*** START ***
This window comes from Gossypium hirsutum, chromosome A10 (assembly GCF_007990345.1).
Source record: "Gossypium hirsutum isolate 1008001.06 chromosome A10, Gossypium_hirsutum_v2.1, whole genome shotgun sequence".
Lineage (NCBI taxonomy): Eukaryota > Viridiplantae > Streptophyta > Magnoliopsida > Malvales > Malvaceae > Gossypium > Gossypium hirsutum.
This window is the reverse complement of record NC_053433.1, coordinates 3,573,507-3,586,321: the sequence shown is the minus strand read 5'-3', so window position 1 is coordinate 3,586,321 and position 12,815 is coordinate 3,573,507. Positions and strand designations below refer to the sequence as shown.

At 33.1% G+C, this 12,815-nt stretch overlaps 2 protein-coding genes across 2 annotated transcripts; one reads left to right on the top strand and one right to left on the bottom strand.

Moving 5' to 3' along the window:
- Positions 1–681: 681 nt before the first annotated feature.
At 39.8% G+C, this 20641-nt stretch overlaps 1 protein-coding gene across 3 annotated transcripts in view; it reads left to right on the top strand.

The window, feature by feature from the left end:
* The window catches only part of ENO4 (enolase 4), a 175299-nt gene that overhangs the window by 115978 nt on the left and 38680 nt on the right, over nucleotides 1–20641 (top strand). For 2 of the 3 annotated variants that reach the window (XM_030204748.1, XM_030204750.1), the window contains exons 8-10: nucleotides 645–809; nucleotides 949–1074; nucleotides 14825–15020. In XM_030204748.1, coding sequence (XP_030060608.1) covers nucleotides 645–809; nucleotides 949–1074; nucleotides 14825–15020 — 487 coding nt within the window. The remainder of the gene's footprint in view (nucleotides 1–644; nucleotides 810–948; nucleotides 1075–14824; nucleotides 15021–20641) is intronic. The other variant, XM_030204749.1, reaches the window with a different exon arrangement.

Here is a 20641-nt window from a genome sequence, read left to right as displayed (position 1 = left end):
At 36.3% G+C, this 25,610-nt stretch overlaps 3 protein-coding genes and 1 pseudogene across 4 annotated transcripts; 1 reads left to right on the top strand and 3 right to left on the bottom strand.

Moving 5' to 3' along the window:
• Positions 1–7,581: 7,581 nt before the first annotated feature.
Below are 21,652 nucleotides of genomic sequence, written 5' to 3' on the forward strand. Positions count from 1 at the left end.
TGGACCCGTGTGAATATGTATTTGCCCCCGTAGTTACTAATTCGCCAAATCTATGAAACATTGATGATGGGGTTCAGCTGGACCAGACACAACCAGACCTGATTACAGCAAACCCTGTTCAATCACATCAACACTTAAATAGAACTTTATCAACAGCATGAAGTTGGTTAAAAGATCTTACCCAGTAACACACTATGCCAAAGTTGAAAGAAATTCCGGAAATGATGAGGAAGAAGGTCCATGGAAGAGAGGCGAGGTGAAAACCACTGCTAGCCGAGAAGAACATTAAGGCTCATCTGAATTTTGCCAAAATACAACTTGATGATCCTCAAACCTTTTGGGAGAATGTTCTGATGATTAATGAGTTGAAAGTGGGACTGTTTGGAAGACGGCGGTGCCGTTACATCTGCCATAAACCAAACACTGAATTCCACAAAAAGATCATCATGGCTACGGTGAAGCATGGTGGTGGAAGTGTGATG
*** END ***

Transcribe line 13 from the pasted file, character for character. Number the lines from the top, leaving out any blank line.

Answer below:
Moving 5' to 3' along the window: